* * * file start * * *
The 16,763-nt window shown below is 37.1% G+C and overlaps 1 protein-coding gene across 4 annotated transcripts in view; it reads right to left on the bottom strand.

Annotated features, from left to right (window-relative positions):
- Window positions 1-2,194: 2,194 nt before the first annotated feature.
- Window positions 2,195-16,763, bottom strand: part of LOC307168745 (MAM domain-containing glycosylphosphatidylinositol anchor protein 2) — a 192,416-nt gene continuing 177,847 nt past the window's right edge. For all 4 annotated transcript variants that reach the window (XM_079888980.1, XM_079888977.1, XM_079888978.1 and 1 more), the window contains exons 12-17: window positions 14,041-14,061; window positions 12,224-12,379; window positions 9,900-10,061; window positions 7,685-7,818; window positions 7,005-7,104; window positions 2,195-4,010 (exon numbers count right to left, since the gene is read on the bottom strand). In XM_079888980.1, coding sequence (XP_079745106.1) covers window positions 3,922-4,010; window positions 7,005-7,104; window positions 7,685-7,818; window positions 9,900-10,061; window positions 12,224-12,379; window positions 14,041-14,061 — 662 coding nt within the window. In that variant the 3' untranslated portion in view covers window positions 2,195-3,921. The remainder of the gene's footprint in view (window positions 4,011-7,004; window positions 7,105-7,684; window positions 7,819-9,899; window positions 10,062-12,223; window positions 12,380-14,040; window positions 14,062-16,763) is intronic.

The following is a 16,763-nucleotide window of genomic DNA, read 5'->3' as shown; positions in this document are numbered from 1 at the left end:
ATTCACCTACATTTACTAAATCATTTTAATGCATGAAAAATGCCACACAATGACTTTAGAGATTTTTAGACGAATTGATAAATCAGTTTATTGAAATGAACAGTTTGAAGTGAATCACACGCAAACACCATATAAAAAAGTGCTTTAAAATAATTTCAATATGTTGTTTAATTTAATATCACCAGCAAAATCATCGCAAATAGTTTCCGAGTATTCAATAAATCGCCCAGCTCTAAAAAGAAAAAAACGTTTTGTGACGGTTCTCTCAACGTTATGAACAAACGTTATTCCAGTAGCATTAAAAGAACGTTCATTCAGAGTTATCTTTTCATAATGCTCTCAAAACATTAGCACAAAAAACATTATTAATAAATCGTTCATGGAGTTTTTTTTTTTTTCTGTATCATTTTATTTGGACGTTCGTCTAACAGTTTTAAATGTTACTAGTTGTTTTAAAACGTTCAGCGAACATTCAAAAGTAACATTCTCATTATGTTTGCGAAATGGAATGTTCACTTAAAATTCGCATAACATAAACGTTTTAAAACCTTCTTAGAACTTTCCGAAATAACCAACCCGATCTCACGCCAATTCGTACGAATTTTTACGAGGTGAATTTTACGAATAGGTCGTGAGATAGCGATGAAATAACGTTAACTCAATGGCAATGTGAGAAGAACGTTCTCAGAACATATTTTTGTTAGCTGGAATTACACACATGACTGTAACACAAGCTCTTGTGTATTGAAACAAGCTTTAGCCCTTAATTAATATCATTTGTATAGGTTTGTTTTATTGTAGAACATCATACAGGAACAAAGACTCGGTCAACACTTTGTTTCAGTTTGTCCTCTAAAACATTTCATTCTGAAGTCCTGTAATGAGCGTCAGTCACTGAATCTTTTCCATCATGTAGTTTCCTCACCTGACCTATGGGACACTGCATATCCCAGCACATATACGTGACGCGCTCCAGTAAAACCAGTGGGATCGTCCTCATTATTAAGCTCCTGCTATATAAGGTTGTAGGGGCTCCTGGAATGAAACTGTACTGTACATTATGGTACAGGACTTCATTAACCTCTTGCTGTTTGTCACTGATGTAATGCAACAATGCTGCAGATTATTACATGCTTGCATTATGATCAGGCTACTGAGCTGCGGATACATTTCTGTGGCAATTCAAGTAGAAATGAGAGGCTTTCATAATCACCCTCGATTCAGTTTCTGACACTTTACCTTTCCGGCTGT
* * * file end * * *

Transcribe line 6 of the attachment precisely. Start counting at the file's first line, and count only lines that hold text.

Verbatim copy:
ATTCACCTACATTTACTAAATCATTTTAATGCATGAAAAATGCCACACAATGACTTTAGAGATTTTTAGACGAATTGATAAATCAGTTTATTGAAATGAACAGTTTGAAGTGAATCACACGCAAACACCATATAAAAAAGTGCTTTAAAATAATTTCAATATGTTGTTTAATTTAATATCACCAGCAAAATCATCGCAAATAGTTTCCGAGTATTCAATAAATCGCCCAGCTCTAAAAAGAAAAAAACGTTTTGTGACGGTTCTCTCAACGTTATGAACAAACGTTATTCCAGTAGCATTAAAAGAACGTTCATTCAGAGTTATCTTTTCATAATGCTCTCAAAACATTAGCACAAAAAACATTATTAATAAATCGTTCATGGAGTTTTTTTTTTTTTCTGTATCATTTTATTTGGACGTTCGTCTAACAGTTTTAAATGTTACTAGTTGTTTTAAAACGTTCAGCGAACATTCAAAAGTAACATTCTCATTATGTTTGCGAAATGGAATGTTCACTTAAAATTCGCATAACATAAACGTTTTAAAACCTTCTTAGAACTTTCCGAAATAACCAACCCGATCTCACGCCAATTCGTACGAATTTTTACGAGGTGAATTTTACGAATAGGTCGTGAGATAGCGATGAAATAACGTTAACTCAATGGCAATGTGAGAAGAACGTTCTCAGAACATATTTTTGTTAGCTGGAATTACACACATGACTGTAACACAAGCTCTTGTGTATTGAAACAAGCTTTAGCCCTTAATTAATATCATTTGTATAGGTTTGTTTTATTGTAGAACATCATACAGGAACAAAGACTCGGTCAACACTTTGTTTCAGTTTGTCCTCTAAAACATTTCATTCTGAAGTCCTGTAATGAGCGTCAGTCACTGAATCTTTTCCATCATGTAGTTTCCTCACCTGACCTATGGGACACTGCATATCCCAGCACATATACGTGACGCGCTCCAGTAAAACCAGTGGGATCGTCCTCATTATTAAGCTCCTGCTATATAAGGTTGTAGGGGCTCCTGGAATGAAACTGTACTGTACATTATGGTACAGGACTTCATTAACCTCTTGCTGTTTGTCACTGATGTAATGCAACAATGCTGCAGATTATTACATGCTTGCATTATGATCAGGCTACTGAGCTGCGGATACATTTCTGTGGCAATTCAAGTAGAAATGAGAGGCTTTCATAATCACCCTCGATTCAGTTTCTGACACTTTACCTTTCCGGCTGT